The straight-forward tone of Menon’s story makes it feel familiar to those who’ve spent time in hospital waiting rooms while also serving as a useful guide for those who haven’t. Waiting is a real achievement, and an enjoyable one at that.

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Movie Review: Margarita with a Straw (2015)

MargaritaWithAStraw3 Stars (out of 4)

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Margarita with a Straw is an insightful coming-of-age story about how a young woman with cerebral palsy explores her sexuality.

The focus on sex differentiates Margarita with a Straw from other stories of young people overcoming obstacles. The point of writer-director Shonali Bose’s narrative isn’t just to uplift the audience but to shine a light on an often ignored aspect of the lives of young adults with disabilities.

Laila (Kalki Koechlin) is in many ways a normal college student. She’s cheerful and outgoing. She’s interested in pornography. She writes lyrics for a rock band. She teases her best buddy, Dhruv (Hussain Dalal), for leering at women.

But Laila’s cerebral palsy distances her from her friends without disabilities. Her wheelchair limits her mobility; she spends a birthday party eating cake alone in the kitchen while the rest of the band sits out on the balcony. A speech impediment hampers her ability to communicate quickly in person, so she’s more fluent chatting online.

Dhruv, who also uses a wheelchair, levels a biting criticism at Laila, charging that spending time with “normal” people won’t make her normal. She’s devastated when her confession of romantic feelings is rejected by Nima (Tenzing Dalha), the handsome singer in her rock band.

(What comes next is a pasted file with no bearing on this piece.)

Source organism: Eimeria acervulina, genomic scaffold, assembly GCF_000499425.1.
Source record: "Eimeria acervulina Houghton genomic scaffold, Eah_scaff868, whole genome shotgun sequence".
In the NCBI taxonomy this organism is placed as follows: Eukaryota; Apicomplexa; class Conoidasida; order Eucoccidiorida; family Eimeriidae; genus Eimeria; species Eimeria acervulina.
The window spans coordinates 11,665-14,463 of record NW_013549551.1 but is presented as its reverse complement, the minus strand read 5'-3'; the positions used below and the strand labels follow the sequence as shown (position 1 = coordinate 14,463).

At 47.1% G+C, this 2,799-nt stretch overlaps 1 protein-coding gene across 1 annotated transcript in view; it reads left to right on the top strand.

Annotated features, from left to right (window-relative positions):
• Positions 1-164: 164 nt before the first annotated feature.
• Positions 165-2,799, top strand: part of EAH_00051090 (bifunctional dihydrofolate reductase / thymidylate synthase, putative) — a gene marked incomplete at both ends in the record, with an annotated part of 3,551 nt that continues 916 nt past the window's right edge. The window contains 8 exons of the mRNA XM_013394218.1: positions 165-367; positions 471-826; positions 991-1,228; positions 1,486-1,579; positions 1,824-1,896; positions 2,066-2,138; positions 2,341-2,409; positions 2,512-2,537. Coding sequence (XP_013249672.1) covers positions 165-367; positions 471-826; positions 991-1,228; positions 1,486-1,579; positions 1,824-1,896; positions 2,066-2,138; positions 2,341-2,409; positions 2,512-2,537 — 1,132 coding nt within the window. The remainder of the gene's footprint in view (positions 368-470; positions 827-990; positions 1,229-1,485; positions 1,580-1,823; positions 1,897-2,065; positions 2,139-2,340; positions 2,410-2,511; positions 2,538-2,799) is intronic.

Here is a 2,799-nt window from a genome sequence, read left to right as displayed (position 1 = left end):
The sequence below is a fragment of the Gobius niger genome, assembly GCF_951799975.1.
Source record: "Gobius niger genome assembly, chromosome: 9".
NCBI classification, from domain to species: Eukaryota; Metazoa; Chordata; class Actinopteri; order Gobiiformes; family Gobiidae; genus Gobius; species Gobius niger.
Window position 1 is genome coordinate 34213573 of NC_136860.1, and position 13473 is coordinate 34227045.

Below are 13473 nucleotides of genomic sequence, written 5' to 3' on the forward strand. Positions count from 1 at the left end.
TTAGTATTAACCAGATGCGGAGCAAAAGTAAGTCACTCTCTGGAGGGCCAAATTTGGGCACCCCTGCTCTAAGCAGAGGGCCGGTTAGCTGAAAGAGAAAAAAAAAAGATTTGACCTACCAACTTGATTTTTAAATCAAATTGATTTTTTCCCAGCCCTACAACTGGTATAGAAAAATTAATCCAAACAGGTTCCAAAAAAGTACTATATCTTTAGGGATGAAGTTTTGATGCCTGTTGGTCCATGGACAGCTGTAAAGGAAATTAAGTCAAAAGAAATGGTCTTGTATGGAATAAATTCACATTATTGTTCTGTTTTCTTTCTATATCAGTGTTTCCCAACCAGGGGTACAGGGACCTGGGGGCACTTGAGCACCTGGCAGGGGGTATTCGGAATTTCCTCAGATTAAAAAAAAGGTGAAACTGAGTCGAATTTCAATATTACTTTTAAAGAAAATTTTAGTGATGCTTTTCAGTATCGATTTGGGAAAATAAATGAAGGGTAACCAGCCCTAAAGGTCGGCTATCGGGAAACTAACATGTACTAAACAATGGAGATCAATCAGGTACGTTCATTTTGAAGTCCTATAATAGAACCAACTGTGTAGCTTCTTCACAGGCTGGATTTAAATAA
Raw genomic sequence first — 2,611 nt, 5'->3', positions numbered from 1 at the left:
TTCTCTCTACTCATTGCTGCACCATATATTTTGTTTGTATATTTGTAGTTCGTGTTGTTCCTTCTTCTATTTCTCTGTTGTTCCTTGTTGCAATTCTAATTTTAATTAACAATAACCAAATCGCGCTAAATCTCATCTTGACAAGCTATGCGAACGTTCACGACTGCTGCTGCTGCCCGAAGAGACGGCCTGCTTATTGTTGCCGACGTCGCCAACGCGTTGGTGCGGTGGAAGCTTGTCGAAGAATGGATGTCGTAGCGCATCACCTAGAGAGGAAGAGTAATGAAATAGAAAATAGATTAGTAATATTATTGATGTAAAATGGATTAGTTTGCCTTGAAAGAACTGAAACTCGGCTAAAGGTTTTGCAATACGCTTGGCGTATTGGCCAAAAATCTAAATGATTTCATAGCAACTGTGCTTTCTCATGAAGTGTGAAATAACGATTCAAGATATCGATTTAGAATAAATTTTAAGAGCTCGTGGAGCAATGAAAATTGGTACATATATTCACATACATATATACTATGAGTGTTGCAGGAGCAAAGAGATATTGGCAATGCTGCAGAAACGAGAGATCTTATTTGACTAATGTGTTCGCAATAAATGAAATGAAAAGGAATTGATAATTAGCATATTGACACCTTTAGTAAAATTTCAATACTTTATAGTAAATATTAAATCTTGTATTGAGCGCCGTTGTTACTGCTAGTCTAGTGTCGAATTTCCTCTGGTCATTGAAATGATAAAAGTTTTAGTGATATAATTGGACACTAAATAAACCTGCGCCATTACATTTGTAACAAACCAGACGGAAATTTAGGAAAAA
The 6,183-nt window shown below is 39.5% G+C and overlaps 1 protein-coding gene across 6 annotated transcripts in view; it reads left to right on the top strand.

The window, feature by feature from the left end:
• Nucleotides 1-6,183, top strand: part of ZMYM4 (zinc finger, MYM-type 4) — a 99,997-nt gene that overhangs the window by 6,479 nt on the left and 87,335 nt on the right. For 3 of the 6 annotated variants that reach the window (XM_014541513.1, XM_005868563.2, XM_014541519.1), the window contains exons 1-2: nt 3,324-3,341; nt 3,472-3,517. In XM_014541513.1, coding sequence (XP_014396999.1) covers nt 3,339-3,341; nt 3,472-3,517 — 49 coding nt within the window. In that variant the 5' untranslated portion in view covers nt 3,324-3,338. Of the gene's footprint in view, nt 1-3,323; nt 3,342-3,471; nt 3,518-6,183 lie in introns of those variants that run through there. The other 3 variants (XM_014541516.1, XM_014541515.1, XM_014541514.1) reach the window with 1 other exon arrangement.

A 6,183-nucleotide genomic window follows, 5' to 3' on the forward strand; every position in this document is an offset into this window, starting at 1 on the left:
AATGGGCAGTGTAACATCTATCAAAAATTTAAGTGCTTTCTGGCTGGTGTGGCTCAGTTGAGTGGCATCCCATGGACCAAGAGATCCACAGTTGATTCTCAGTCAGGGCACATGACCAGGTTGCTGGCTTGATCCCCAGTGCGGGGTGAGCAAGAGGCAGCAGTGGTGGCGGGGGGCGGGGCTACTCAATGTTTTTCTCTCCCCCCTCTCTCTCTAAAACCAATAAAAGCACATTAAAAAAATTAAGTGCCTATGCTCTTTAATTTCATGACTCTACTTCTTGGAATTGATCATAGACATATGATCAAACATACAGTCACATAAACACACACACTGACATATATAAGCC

The rejection spurs Laila to seek new adventures, and she enrolls at New York University. There she meets Khanum (Sayani Gupta), a beautiful, blind international student. Khanum — a lesbian — is the first person to express sexual desire for Laila, and Laila enters into a romantic relationship with her.

As happy as Laila is at finally finding love, she’s only been interested in men to this point. Her own confused feelings are coupled with concerns about admitting the truth to her parents.

Laila’s mother (played by Revathy) is not only Laila’s caretaker, but also her confidant. But Mom fears Laila’s blossoming interest in sex, changing the subject when Laila first mentions her crush on Nima. Whether it’s a fear of her daughter growing up or a fear of Laila being hurt, Mom is not ready to accept that her daughter is a young woman. The word “bisexual” is not in her vocabulary.

Koechlin’s commitment to her role is remarkable. Her accent is impeccable, and her every movement conveys how difficult mundane tasks are for those afflicted with cerebral palsy. While I support the idea of casting actors with disabilities to play disabled characters, I suspect that a casting notice for a “performer with cerebral palsy willing to participate in sex scenes with both men and women” wouldn’t find many takers in India.